Student leaders tasked to present new R-factor program to peers

Evelina Gaivoronskaia | Staff Writer

Rather than having administration implement it, the R-factor program will rely on student leaders for its success. Senior Jackson Norman (far left) discussed the program with students from Lakota West.

The R-factor program promises to bring a positive atmosphere to Mason High School.

Mason City Schools plans to introduce a new program, the R-factor, to help students better their lives and find a better way to react to everyday situations. On October 28, 143 MHS students attended a seminar introducing them to the program. Those students will be part of leading the program later in the year by teaching it to their peers.

The search for a better school atmosphere was started after the high school experienced four suicides, four years in a row. Sophomore Madison Kopfler said the MHS needed a program that would provide students a way to make good decisions and have a positive mindset. She says that the R-factor just might be that program.

 “I’m happy we have another way to spread leadership and positivity,” Kopfler said. “I think that after they hear about the R-factor people will be kinder and more understanding.  I think we will connect with other people more. Part of the R-factor is building the community and the connections between people so I’m really excited to see that at MHS.”

The R-factor is a six-step program that helps students find a way to cope with day-to-day situations. Kopfler said she hopes that because the program is student-led it will find a way to stick around in Mason City schools for the long run. 

“The equation, E+R=O, is about how, even though you can’t control the events that are happening in your life, you can control your responses which then will impact your outcome,” Kopfler said. “Although, I don’t think we should use the E+R=O formula because it might get made fun of. We talked about putting posters in the walls or maybe even using MBC as a way to advertise the R-factor.”

The E+R=O formula of the R-factor has been on posters and t-shirts all around the school for some time now. Yet now the program is more student lead, in hopes that it will be better received by the student population. Senior Anna Attal said that the R-factor provides students with great decision-making skills and she hopes it will be received well at MHS.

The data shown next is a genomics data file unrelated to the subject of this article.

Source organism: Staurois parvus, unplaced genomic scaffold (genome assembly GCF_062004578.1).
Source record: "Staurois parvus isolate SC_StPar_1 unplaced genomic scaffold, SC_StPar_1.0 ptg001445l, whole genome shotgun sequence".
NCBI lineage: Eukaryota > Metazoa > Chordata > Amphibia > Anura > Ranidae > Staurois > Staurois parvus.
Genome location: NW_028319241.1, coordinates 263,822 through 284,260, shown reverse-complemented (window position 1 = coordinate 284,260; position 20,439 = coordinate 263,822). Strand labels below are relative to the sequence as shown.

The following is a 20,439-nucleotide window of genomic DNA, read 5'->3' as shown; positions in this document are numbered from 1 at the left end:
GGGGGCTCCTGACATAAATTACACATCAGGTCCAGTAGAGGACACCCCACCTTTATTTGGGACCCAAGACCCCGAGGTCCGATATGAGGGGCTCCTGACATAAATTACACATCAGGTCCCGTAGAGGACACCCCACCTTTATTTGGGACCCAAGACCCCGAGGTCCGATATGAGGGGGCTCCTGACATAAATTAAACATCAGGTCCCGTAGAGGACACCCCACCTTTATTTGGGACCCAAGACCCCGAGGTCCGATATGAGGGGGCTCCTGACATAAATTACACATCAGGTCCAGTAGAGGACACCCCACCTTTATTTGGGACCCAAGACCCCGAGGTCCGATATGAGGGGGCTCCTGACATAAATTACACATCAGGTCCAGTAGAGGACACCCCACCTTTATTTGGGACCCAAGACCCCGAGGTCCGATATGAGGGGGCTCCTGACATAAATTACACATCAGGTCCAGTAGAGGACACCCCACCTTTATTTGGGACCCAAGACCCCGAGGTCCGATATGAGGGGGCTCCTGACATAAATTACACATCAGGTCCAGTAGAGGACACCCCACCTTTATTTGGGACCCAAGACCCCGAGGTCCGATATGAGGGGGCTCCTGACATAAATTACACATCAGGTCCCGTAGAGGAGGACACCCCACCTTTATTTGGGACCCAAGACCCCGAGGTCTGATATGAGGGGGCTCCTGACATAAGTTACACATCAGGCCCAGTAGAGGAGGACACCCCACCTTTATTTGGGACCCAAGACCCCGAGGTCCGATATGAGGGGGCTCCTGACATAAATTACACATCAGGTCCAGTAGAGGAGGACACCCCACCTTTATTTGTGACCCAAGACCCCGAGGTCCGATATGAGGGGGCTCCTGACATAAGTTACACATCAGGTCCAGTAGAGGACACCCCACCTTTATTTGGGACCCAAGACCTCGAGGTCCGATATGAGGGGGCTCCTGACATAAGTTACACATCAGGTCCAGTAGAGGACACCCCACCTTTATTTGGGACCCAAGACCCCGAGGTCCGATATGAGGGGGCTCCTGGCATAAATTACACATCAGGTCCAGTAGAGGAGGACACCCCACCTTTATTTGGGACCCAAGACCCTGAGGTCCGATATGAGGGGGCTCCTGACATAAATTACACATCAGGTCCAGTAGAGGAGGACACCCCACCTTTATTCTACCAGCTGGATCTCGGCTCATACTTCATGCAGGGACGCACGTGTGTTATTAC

“Sometimes when things come from the administration it can be a little bit disjointed,” Attal said. “Students can feel like they can’t connect with it as much in their daily life. But when it comes from peers who have tried this, liked this, and know how to use it, students are more likely to use this program.”

Many MHS students have to balance academics, sports, clubs as well as try to maintain a healthy lifestyle. Attal said the R-factor is a way for students to find solutions to any roadblocks they may cross on the way to being their best selves.

“I’m excited to see how the R-factor will change people’s mindsets,” Attal said. “I think there is a lot of negativity surrounding academics and sports. I think we can avoid that negativity by having people consciously think about how their actions are affecting other people and themselves.”

To make the program student-led, sixth bell teachers selected students from their classes who showed enthusiasm and leadership skills. Freshman Victoria Bate was one of the people who got selected. She said that the R-factor is a way for students to deal with any situations in their day to day life. 

“I think a lot of times when we are faced with difficult situations we clam up or see only one path forward,” Bate said. “I think the R-factor gives us a system that we can use not only to make decisions but also understand how those decisions should be made and what their outcomes are going to be.”

The student leaders chosen to teach the R-factor will be tasked with coming up with ways to spread the program around MHS. The school administration wants the leaders to teach the program to their peers during their sixth bell. Besides that, the leaders have the freedom to come up with ways to spread the R-factor around the school. Bate wants to take the program in a way where it will be more individual to the people she’ll work with.

 “R-factor is an algorithm that we can rely on but I want to tweak it for individuals,” Bate said. “I want to put together the pieces of the puzzle that is the R-factor in relation to specific, individual people. What I would really like to see is small group based work where I would be able to get to know people and people will be able to get to know me as a human.”

The R-factor program states that its way of living can be instituted for school and anything beyond. The student teachers will also be benefited by the program. Bate said she sees this program as a way to help herself as she teaches it to her classmates.

“Using the awareness of how I speak to myself and understanding that skills take time to build will really help me build my self-esteem and retain ambition,” Bate said.

Right now the focus is on training the student leaders to be able to teach the R-factor to the rest of the MHS. Attal said that although she knows that the change won’t be visible immediately, in the end, the R-factor has a great chance of changing the MHS for the better.

“I think that will eventually lead to a more positive school atmosphere,” Attal said. “I think it will take time and time is going to be the big piece here. We can’t expect to see a change by tomorrow, but I think the longer we implement the R-factor, the better the school culture will become.” 

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